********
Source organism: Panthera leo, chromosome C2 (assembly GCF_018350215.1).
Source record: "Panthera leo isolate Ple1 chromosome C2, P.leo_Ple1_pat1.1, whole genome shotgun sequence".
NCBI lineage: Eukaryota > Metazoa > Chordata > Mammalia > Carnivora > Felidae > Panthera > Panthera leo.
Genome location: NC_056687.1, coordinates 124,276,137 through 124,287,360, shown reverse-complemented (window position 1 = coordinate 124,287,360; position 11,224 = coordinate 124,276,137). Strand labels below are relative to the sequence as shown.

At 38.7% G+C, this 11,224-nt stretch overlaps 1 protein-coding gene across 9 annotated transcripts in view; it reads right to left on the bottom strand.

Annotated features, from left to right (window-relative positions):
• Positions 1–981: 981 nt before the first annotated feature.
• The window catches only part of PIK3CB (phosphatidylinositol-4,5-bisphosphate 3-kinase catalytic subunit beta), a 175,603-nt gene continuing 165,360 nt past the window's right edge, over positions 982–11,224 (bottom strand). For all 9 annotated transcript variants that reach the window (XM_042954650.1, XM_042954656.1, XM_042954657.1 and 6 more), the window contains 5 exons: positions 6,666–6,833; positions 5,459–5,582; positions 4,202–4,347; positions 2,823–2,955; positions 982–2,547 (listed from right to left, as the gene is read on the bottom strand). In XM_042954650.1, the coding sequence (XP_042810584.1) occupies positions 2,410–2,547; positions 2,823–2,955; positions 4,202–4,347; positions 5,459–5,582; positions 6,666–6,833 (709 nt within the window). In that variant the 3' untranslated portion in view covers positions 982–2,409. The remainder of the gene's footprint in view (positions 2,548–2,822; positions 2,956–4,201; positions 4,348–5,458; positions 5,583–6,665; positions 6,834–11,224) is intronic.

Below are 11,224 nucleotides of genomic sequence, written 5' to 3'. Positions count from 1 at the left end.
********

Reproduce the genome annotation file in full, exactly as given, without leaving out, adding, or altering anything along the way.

Source organism: Panthera leo, chromosome C2 (assembly GCF_018350215.1).
Source record: "Panthera leo isolate Ple1 chromosome C2, P.leo_Ple1_pat1.1, whole genome shotgun sequence".
NCBI lineage: Eukaryota > Metazoa > Chordata > Mammalia > Carnivora > Felidae > Panthera > Panthera leo.
Genome location: NC_056687.1, coordinates 124,276,137 through 124,287,360, shown reverse-complemented (window position 1 = coordinate 124,287,360; position 11,224 = coordinate 124,276,137). Strand labels below are relative to the sequence as shown.

At 38.7% G+C, this 11,224-nt stretch overlaps 1 protein-coding gene across 9 annotated transcripts in view; it reads right to left on the bottom strand.

Annotated features, from left to right (window-relative positions):
• Positions 1–981: 981 nt before the first annotated feature.
• The window catches only part of PIK3CB (phosphatidylinositol-4,5-bisphosphate 3-kinase catalytic subunit beta), a 175,603-nt gene continuing 165,360 nt past the window's right edge, over positions 982–11,224 (bottom strand). For all 9 annotated transcript variants that reach the window (XM_042954650.1, XM_042954656.1, XM_042954657.1 and 6 more), the window contains 5 exons: positions 6,666–6,833; positions 5,459–5,582; positions 4,202–4,347; positions 2,823–2,955; positions 982–2,547 (listed from right to left, as the gene is read on the bottom strand). In XM_042954650.1, the coding sequence (XP_042810584.1) occupies positions 2,410–2,547; positions 2,823–2,955; positions 4,202–4,347; positions 5,459–5,582; positions 6,666–6,833 (709 nt within the window). In that variant the 3' untranslated portion in view covers positions 982–2,409. The remainder of the gene's footprint in view (positions 2,548–2,822; positions 2,956–4,201; positions 4,348–5,458; positions 5,583–6,665; positions 6,834–11,224) is intronic.

Below are 11,224 nucleotides of genomic sequence, written 5' to 3'. Positions count from 1 at the left end.